Pleurisy (PLOOR-ih-see) is a condition in which the pleura — a membrane consisting of a layer of tissue that lines the inner side of the chest cavity and a layer of tissue that surrounds the lungs — becomes inflamed. Also called pleuritis, pleurisy causes sharp chest pain (pleuritic pain) that worsens during breathing.
A variety of underlying conditions can cause pleurisy. Treatment of pleurisy involves pain control and treating the underlying condition.
The signs and symptoms of pleurisy might include:
Chest pain that worsens when you breathe, cough or sneeze
Shortness of breath — because you are trying to minimize breathing in and out
A cough — only in some cases
A fever — only in some cases
Pain caused by pleurisy also might affect your shoulders or back.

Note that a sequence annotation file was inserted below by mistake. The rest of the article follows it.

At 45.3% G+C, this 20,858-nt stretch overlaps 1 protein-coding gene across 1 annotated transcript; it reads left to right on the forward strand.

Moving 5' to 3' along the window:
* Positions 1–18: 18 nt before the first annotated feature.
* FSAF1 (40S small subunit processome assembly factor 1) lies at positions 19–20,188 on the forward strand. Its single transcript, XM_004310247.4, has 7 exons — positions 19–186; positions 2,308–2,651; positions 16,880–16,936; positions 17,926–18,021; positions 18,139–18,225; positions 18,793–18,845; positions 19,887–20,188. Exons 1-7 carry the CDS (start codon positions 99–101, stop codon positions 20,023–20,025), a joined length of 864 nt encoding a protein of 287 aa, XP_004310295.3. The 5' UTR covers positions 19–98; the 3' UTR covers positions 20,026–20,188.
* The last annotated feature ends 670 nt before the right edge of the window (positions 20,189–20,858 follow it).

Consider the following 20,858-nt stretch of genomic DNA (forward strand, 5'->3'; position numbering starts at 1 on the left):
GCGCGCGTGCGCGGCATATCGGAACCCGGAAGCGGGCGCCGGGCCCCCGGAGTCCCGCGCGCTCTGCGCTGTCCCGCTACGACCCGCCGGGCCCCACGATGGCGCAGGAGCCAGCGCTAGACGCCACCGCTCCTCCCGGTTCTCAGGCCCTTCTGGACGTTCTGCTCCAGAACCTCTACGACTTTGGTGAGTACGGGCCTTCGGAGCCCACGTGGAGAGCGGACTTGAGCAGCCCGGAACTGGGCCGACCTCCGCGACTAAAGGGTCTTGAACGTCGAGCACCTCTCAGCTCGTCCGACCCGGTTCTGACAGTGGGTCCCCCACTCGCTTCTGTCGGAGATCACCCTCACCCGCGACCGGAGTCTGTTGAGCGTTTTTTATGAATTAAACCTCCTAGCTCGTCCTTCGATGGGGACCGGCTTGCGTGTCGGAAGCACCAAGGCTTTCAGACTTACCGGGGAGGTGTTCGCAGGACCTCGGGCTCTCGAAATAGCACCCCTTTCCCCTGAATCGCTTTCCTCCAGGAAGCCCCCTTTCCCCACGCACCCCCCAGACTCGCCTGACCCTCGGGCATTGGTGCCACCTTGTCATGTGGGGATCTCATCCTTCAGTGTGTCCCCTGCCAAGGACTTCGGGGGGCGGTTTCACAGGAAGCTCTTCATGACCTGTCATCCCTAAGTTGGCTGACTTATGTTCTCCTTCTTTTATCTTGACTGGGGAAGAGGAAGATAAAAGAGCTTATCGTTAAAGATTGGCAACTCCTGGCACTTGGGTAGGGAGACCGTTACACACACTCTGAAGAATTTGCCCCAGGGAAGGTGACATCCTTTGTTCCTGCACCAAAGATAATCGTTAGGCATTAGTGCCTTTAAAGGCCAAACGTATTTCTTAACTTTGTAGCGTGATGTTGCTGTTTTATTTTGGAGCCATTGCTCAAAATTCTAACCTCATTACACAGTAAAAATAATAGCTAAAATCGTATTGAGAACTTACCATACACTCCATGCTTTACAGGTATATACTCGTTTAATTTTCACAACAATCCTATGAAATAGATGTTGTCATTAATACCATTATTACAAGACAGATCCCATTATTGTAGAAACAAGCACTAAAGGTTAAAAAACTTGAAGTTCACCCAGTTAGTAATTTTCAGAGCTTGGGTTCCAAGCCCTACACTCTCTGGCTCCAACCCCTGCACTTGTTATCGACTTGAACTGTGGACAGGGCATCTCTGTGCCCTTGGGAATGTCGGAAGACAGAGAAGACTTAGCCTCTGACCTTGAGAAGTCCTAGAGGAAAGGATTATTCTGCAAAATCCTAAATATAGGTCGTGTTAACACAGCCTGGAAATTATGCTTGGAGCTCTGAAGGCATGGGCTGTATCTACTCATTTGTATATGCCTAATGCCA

In some cases of pleurisy, fluid builds up in the small space between the two layers of tissue (pleural space). This is called pleural effusion. When there is a fair amount of fluid, pleuritic pain lessens or disappears because the two layers of pleura are no longer in contact. A large amount of fluid in the pleural space can create pressure, compressing your lung to the point that it partially or completely collapses. This makes breathing difficult and might cause you to cough. The extra fluid can also become infected. This is called an empyema. An empyema is often accompanied by fever.
Pleurisy occurs when the pleura becomes irritated and inflamed. As a result, the two layers of the pleural membrane rub against each other like two pieces of sandpaper, producing pain when you inhale and exhale. The pleuritic pain lessens or stops when you hold your breath.
Causes of pleurisy include:
A viral infection, such as the flu (influenza)
A bacterial infection, such as pneumonia
A fungal infection
Autoimmune disorder, such as rheumatoid arthritis
Lung cancer near the pleural surface
Certain inherited diseases, such as sickle cell disease.